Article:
That said, it's great to see Chris getting this project off the ground. It'll be very helpful for the SDR community and I hope we see lots of good things come of it.

Comment: An overregulated province anyway... (Score 5, Informative) 184

by StandardCell (#47857029) Attached to: Ontario Government Wants To Regulate the Internet
Ontario is so overregulated that actions like this are practically ingrained in the culture of bureaucrats.

The government has a monopoly on all liquor sales. You aren't even allowed to buy certain cough medicines unless there is a licensed pharmacist on premises, even though while they're busy in the back you can just grab the stuff off the shelf. All stores MUST be closed on certain statutory holidays even if there are people willing to work those days, and the store is fined heavily if it opens anyway.

All of this is, of course, theatrics designed to garner the perception of an effective government while the Ontario government debt has risen by a third or $90B over the last five years alone. And they're worried about regulating foreign OTT services? I predict spectacular failure as it has been for the longest time in the province.

Comment: But you only have so many dollars... (Score 1) 197

by StandardCell (#47689547) Attached to: Is Dolby Atmos a Flop For Home Theater Like 3DTV Was?
...so who is going to pay for this extra feature vs. what we've got today? Are people even going to care if they hear in three dimensions versus on a single plane? Most people aren't because most people don't care about surround sound in the home, and most people can't tell the difference between even 5.1 and 7.1.

Comment: Re:Betteridge's law (Score 1) 197

by StandardCell (#47689445) Attached to: Is Dolby Atmos a Flop For Home Theater Like 3DTV Was?
You work for Dolby and want an Atmos mix of Dark Side of the Moon originally produced and mixed in an inherently planar format? What is there to actually gain? If it's just to take the original stems and mix them, the sound mixer is going to do that anyway before it's released. In fact, for most people, they will never use this feature and it will be a waste of bandwidth at a time when streaming media is quickly becoming a margin business and the vast majority of media is consumed in really poor environments with really poor reproduction equipment. As a mezzanine or mastering format, sure. For publishing? Not so much.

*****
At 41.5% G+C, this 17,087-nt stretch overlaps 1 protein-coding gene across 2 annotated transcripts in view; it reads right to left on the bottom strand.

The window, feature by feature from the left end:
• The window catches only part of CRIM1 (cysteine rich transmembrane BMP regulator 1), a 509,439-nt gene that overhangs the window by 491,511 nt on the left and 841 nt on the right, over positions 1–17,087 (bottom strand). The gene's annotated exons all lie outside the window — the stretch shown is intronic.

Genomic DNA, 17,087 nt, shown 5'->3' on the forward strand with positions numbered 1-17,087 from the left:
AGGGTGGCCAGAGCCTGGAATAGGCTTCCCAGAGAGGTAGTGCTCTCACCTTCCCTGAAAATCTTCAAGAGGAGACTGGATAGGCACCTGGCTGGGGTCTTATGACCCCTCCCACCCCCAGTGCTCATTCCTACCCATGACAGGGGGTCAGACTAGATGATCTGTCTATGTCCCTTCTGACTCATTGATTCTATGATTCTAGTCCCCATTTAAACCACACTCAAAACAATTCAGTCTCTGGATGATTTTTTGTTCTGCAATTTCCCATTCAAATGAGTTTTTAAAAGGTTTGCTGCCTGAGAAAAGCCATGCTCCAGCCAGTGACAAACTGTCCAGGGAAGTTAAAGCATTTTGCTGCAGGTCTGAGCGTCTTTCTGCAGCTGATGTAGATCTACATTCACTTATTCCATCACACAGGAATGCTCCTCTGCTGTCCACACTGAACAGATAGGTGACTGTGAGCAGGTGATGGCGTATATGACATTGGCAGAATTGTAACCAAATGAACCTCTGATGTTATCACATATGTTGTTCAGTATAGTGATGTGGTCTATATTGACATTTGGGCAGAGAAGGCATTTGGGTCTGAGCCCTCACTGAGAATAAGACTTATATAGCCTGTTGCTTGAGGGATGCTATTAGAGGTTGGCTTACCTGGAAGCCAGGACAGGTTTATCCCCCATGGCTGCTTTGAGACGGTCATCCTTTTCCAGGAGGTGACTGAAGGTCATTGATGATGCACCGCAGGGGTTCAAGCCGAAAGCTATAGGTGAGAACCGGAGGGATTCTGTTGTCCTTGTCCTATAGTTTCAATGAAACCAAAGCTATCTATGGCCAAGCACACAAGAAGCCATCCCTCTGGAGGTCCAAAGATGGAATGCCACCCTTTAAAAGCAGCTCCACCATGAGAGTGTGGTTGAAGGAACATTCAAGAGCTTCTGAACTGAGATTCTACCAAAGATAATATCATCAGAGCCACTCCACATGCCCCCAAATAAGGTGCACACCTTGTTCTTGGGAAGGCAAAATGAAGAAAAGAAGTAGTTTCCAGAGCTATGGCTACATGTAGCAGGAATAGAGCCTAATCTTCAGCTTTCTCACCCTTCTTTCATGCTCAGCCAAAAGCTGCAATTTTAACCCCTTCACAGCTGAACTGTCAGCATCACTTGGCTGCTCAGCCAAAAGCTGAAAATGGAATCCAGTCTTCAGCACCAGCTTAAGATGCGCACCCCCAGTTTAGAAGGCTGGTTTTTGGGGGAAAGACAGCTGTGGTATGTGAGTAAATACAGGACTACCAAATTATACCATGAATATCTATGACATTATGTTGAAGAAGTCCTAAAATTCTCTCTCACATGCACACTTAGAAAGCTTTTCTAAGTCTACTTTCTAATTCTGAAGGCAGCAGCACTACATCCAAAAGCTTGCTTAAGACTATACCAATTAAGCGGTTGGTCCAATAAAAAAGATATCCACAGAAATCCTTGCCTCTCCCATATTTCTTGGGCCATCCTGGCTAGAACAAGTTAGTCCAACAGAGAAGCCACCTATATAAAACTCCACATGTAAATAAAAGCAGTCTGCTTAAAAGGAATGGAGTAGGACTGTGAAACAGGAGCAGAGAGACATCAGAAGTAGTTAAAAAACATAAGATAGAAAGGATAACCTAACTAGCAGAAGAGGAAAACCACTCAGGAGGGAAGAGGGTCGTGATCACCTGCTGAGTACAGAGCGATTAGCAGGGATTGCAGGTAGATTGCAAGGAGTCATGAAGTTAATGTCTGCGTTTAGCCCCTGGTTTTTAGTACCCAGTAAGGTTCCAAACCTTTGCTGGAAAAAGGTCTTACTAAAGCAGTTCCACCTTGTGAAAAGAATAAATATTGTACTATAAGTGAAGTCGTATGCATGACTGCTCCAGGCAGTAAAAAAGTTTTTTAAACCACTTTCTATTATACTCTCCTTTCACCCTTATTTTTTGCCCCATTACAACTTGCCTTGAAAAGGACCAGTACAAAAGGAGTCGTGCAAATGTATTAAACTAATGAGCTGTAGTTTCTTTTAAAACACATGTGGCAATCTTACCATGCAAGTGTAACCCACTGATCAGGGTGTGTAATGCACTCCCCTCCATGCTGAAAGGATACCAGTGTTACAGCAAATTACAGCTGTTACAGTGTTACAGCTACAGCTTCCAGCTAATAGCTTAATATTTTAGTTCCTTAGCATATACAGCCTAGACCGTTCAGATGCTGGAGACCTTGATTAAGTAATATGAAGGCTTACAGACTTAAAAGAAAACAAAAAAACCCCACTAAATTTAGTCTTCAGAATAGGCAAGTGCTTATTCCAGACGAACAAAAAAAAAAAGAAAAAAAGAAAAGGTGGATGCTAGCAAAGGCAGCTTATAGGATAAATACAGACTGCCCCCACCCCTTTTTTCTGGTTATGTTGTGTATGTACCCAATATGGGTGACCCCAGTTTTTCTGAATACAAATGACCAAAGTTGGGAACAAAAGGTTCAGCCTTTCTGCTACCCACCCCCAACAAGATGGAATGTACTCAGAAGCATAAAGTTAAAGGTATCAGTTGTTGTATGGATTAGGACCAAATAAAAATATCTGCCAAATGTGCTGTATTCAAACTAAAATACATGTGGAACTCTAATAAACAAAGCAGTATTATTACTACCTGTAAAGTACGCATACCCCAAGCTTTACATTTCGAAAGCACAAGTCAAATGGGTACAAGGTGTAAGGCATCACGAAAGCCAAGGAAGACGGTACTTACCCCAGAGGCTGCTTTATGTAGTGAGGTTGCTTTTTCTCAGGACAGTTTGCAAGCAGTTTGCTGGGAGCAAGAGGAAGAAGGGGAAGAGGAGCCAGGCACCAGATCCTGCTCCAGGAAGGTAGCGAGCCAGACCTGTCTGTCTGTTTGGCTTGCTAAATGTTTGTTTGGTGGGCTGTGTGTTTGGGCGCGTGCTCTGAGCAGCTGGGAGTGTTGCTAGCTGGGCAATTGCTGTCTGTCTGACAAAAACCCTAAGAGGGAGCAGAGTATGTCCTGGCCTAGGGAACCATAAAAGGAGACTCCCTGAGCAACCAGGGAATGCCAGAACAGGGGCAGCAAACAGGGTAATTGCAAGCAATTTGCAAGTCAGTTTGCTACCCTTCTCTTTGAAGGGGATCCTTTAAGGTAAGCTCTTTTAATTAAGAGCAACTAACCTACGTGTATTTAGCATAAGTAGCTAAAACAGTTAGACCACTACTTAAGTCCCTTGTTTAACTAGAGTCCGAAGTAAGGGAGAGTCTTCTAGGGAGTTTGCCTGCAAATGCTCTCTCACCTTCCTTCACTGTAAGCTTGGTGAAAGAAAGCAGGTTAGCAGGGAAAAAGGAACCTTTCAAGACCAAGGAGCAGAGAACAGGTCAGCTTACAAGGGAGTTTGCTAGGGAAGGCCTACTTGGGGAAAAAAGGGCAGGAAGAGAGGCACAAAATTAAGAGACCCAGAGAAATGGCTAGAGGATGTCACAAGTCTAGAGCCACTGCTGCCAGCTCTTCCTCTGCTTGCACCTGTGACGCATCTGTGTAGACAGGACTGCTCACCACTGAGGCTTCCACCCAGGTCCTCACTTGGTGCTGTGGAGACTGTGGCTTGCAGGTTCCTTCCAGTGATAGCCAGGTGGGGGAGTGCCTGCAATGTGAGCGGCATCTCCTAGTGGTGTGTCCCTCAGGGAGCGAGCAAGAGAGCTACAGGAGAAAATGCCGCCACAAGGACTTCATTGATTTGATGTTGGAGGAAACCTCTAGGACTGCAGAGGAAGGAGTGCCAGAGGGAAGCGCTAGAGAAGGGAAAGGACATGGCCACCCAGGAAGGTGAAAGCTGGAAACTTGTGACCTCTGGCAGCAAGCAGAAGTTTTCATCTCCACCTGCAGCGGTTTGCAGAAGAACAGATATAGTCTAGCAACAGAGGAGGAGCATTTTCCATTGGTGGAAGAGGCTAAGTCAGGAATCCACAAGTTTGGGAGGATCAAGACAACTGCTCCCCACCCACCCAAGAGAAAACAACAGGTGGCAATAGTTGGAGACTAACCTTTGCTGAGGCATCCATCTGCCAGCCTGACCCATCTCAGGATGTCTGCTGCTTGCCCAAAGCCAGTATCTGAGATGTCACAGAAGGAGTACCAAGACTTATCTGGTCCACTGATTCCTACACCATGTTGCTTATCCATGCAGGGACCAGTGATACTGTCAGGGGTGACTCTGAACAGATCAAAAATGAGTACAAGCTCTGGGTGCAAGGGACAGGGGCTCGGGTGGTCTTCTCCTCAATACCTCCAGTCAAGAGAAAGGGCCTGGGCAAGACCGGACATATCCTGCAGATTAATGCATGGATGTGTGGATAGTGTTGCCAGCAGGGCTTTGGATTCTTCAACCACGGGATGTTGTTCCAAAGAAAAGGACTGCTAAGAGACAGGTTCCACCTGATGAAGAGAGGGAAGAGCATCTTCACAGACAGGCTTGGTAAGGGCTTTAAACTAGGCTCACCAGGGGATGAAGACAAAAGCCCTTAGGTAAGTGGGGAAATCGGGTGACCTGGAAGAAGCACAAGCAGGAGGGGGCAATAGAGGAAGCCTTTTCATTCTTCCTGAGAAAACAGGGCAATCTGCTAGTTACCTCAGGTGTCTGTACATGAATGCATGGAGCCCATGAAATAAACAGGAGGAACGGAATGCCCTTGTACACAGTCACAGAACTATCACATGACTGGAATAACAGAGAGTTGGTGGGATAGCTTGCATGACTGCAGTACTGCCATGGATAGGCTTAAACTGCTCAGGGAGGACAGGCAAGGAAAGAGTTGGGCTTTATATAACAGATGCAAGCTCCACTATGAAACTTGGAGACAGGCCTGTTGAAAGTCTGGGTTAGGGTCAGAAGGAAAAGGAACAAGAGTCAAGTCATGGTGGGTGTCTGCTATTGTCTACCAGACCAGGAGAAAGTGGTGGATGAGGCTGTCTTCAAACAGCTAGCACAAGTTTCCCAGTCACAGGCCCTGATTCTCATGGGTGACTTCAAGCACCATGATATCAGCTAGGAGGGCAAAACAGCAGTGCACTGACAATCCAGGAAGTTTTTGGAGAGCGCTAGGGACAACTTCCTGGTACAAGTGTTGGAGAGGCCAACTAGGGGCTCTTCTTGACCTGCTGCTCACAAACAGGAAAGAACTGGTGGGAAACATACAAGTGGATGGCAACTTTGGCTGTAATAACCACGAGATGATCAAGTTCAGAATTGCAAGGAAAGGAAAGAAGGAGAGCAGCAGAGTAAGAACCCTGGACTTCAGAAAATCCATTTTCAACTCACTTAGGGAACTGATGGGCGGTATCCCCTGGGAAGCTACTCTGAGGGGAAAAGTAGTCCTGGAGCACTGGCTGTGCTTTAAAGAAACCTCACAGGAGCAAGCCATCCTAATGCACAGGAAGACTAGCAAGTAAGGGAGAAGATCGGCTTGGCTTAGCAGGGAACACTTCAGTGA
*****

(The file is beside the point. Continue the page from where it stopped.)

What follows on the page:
The ".1" is supposed to be the low frequency effects channel. Are you saying that a bandwidth-limited LFE has any other position in the EIA/CEA-861 speaker configurations? Do you even know WHY it is called a ".1"? (Hint: the channel is LPF'd)

More importantly, who cares when you need extra hardware? Most people don't buy A/V receivers and extra speakers, and what few are out there are improperly configured just as the article says. I can't see how one issue should be conflated with the other.

Finally: I've heard Atmos in the theaters. Unless the content is specifically produced to take advantage of height speakers, I stop caring about it very quickly since my other senses are also being inundated. This means most of the movie. Who knows how much money a theater operator has to spend to put this stuff in and if they'll get a single dollar more for it from the audience. Same thing happened with 3D and boy did these guys take a bath.

Comment: Re:im a music mixer in hollywood... (Score 1) 197

by StandardCell (#47689361) Attached to: Is Dolby Atmos a Flop For Home Theater Like 3DTV Was?
That isn't cinema Atmos, but consumer Atmos. There's a difference, especially in the way it's carried. If you doubt me, analyze the HDMI connection to the A/V receiver versus what is in a DCI-compliant box. Basically, there's a 5.1 or 7.1 channel bed and extra objects for the effects in 3D, but far fewer objects and the channelized mix is all you get. In a true object-based reproduction environment, the objects are all that should be used and that's not what's there.

Comment: Re:So, about those changes... (Score 1) 146

by StandardCell (#47205763) Attached to: Auditors Release Verified Repositories of TrueCrypt
That was part of my little joke but of course that's all cynicism on my part at this point.

The only truly reliable idiot-proof encryption method is a one-time pad where you commit the key to memory or parts of it among more than one person. Not that practical compared to a mountable volume or full-disk encryption like the old TrueCrypt, but everything has a price.